Christina Hoff Sommers, author of The War Against Boys , is weighing in on how American feminists are responding to the needs of Muslim women.
The subjection of women in Muslim societies–especially in Arab nations and in Iran–is today very much in the public eye. Accounts of lashings, stonings, and honor killings are regularly in the news, and searing memoirs by Ayaan Hirsi Ali and Azar Nafisi have become major best-sellers.
If you go to the websites of major women’s groups, such as the National Organization for Women, the Ms. Foundation for Women, and the National Council for Research on Women, or to women’s centers at our major colleges and universities, you’ll find them caught up with entirely other issues, seldom mentioning women in Islam. During the 1980s, there were massive demonstrations on American campuses against racial apartheid in South Africa. There is no remotely comparable movement on today’s campuses against the gender apartheid prevalent in large parts of the world.
These groups are indeed focused on other issues including the repealing of “Don’t Ask, Don’t Tell,” Georgia’s “Race and Sex Selection” Bill, the so-called “Global Gag Rule” on women’s health care information, and Supreme Court nominee information. Maybe I’m crazy, but those kind of pale in comparison to other issues — notably, the so-called “Global Gag Rule” regarding family planning in other countries seems both timely and universally relevant.
Instead of recognizing that feminist groups she referenced are working hard, though, Sommers makes some inflammatory accusations:
One reason is that many feminists are tied up in knots by multiculturalism and find it very hard to pass judgment on non-Western cultures. They are far more comfortable finding fault with American society for minor inequities (the exclusion of women from the Augusta National Golf Club, the “underrepresentation” of women on faculties of engineering) than criticizing heinous practices beyond our shores.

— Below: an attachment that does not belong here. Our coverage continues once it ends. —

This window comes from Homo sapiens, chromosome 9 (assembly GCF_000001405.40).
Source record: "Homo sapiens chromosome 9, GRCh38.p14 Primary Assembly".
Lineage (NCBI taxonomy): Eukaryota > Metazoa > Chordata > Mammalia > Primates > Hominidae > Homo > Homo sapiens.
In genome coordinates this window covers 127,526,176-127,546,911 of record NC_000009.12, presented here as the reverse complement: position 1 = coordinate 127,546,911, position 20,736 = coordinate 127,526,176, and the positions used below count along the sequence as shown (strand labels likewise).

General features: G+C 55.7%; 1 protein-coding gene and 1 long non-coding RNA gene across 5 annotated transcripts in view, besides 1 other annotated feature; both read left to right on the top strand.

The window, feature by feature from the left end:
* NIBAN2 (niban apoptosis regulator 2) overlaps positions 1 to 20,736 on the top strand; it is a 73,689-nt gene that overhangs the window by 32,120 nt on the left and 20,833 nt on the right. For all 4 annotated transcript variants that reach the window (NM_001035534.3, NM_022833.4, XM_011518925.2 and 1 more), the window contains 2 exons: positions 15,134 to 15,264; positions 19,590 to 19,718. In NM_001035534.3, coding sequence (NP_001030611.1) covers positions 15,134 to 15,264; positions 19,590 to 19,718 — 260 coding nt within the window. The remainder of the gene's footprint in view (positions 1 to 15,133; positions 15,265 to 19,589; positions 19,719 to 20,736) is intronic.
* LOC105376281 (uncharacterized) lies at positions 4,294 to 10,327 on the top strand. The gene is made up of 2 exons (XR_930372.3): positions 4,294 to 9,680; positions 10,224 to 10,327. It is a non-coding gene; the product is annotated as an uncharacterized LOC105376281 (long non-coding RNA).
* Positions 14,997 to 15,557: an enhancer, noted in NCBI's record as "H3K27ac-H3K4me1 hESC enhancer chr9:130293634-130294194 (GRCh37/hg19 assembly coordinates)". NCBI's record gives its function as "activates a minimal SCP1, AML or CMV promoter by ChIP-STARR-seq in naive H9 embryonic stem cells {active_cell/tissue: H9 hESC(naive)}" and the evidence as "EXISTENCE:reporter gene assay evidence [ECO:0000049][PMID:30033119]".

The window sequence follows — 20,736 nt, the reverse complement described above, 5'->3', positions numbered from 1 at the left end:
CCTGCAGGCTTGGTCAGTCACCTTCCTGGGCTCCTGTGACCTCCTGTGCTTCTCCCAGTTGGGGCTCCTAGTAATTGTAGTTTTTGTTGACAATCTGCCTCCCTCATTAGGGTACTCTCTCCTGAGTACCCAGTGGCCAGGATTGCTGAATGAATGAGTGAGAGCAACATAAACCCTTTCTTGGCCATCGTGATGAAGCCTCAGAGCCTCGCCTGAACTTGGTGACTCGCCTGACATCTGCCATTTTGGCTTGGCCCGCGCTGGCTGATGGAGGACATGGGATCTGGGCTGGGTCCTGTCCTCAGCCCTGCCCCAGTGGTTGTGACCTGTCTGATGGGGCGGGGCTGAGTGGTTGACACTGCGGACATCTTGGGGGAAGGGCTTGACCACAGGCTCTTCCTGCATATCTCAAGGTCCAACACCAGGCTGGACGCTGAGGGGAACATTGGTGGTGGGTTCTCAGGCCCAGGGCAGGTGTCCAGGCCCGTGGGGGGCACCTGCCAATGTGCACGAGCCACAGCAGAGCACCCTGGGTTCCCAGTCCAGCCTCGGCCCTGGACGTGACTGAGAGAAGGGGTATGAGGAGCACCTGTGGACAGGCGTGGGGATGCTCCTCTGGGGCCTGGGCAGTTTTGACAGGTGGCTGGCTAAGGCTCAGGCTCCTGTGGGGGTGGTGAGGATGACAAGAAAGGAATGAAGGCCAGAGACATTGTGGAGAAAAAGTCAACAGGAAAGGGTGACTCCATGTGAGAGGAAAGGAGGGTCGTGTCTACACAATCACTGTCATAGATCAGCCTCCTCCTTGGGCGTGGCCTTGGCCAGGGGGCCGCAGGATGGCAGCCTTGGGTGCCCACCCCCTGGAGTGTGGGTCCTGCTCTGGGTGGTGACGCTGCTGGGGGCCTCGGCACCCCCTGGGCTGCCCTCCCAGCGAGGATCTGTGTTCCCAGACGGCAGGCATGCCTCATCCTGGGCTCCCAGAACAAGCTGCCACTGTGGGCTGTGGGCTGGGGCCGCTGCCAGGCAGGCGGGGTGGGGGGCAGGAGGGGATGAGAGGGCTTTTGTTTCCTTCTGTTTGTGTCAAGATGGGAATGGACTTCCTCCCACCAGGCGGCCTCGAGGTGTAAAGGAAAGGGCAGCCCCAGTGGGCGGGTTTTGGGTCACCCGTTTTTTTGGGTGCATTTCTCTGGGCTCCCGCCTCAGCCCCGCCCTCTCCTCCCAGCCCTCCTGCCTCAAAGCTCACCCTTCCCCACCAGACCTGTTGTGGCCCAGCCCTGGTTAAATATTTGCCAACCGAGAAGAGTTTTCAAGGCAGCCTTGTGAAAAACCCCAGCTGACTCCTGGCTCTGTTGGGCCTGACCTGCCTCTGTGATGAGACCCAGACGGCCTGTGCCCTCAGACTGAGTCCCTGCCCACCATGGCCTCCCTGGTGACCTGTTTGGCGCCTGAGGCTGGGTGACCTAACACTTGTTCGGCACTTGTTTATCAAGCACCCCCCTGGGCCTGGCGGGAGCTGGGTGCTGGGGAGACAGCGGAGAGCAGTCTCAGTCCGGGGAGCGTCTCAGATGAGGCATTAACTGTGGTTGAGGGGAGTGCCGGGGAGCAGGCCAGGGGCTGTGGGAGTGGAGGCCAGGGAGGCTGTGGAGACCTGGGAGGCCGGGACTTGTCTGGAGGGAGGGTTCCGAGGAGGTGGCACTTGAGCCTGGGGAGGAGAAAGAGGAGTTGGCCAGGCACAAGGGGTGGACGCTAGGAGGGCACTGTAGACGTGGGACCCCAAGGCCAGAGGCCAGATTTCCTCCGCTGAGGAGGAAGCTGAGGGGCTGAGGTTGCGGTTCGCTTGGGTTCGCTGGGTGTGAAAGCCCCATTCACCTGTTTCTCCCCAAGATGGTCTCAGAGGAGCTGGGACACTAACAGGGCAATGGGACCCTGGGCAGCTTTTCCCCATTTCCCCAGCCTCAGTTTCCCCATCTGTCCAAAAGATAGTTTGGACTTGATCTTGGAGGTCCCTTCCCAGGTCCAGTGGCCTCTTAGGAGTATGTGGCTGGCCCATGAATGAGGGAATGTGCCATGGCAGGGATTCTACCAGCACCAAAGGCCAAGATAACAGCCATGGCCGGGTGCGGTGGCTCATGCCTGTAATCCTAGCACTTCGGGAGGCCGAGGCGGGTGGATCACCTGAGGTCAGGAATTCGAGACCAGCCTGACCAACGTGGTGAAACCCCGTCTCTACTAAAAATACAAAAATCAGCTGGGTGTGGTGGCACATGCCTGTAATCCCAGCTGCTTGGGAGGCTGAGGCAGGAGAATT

Uh … it seems to me that this is marginalizing some great works.
Yeah, American Muslim women have some horrible challenges at the moment—but is there a reason that they should receive more attention than domestic violence, the horrors of immigration for women, or sexism in the workplace? I don’t mean to make light of their situation, by any means, but they do make up a fraction of the female population. Does the horrific nature of what they experience mean that it should take precedence over other pressing issues? I’m not so sure.
There are a number of feminists within the Islamic female population that are making their voices heard.
Islamic feminists believe that women’s rights are compatible with Islam rightly understood. One of their central projects is progressive religious reform. Through careful translation and interpretation of the Koran and other sacred texts, scholars challenge interpretations that have been used to justify sexist customs. They point out that forced veiling, arranged marriages, and genital cutting are rooted in tribal paganism and are nowhere enjoined by the Koran. Where the Koran explicitly permits a practice such as the physical chastisement of wives by husbands, the feminist exegesis try to show that, like slavery, the practice is anachronistic and incompatible with the true spirit of the faith.
Good! Great! Islamic feminists, I am in your corner. I am supporting you the same way I support the abolishing of genital mutilation. It’s horrible. It’s disgusting! I will sign petitions and donate money I don’t have and write editorials about how awful it is. However, this is not the only issue facing women’s rights groups.
And call me cynical, but might Ms. Sommers’ political agenda (she writes for The Weekly Standard) play a role here?
The feminism that is quietly surging in the Muslim world is quite different from its contemporary counterpart in the United States. Islamic feminism is faith-based, family-centered, and well-disposed towards men. This is feminism in its classic and most effective form, as students of women’s emancipation know. American women won the vote in the early 20th century through the combined forces of progressivism and conservatism. Radical thinkers like Elizabeth Cady Stanton, Victoria Woodhull, and Alice Paul played an indispensable role, but it was traditionalists like Frances Willard (president of the Women’s Christian Temperance Union) and Carrie Chapman Catt (founder of the League of Women Voters) who brought the cause of women’s suffrage into the mainstream.
I don’t know, I think Sommers is kind of using the cause of Islamic women to bash feminism. Am I way off base here?